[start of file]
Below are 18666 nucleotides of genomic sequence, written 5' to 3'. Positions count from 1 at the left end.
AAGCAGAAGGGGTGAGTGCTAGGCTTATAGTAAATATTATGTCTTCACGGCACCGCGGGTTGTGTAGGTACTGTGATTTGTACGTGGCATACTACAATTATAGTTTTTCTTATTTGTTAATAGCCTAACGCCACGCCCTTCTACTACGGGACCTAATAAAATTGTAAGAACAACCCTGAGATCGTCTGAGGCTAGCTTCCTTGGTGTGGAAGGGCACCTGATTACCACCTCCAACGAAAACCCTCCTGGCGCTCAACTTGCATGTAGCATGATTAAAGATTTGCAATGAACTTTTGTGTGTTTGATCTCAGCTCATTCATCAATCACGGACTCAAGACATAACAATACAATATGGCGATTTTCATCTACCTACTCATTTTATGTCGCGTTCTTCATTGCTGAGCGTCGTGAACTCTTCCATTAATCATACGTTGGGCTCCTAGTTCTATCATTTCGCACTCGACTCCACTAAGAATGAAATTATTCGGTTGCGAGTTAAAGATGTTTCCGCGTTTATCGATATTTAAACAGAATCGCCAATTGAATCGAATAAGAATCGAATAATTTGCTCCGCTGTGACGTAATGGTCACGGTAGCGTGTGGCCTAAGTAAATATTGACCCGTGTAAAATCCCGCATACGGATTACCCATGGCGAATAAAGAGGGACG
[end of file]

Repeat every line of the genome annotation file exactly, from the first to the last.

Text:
Below are 18666 nucleotides of genomic sequence, written 5' to 3'. Positions count from 1 at the left end.
AAGCAGAAGGGGTGAGTGCTAGGCTTATAGTAAATATTATGTCTTCACGGCACCGCGGGTTGTGTAGGTACTGTGATTTGTACGTGGCATACTACAATTATAGTTTTTCTTATTTGTTAATAGCCTAACGCCACGCCCTTCTACTACGGGACCTAATAAAATTGTAAGAACAACCCTGAGATCGTCTGAGGCTAGCTTCCTTGGTGTGGAAGGGCACCTGATTACCACCTCCAACGAAAACCCTCCTGGCGCTCAACTTGCATGTAGCATGATTAAAGATTTGCAATGAACTTTTGTGTGTTTGATCTCAGCTCATTCATCAATCACGGACTCAAGACATAACAATACAATATGGCGATTTTCATCTACCTACTCATTTTATGTCGCGTTCTTCATTGCTGAGCGTCGTGAACTCTTCCATTAATCATACGTTGGGCTCCTAGTTCTATCATTTCGCACTCGACTCCACTAAGAATGAAATTATTCGGTTGCGAGTTAAAGATGTTTCCGCGTTTATCGATATTTAAACAGAATCGCCAATTGAATCGAATAAGAATCGAATAATTTGCTCCGCTGTGACGTAATGGTCACGGTAGCGTGTGGCCTAAGTAAATATTGACCCGTGTAAAATCCCGCATACGGATTACCCATGGCGAATAAAGAGGGACG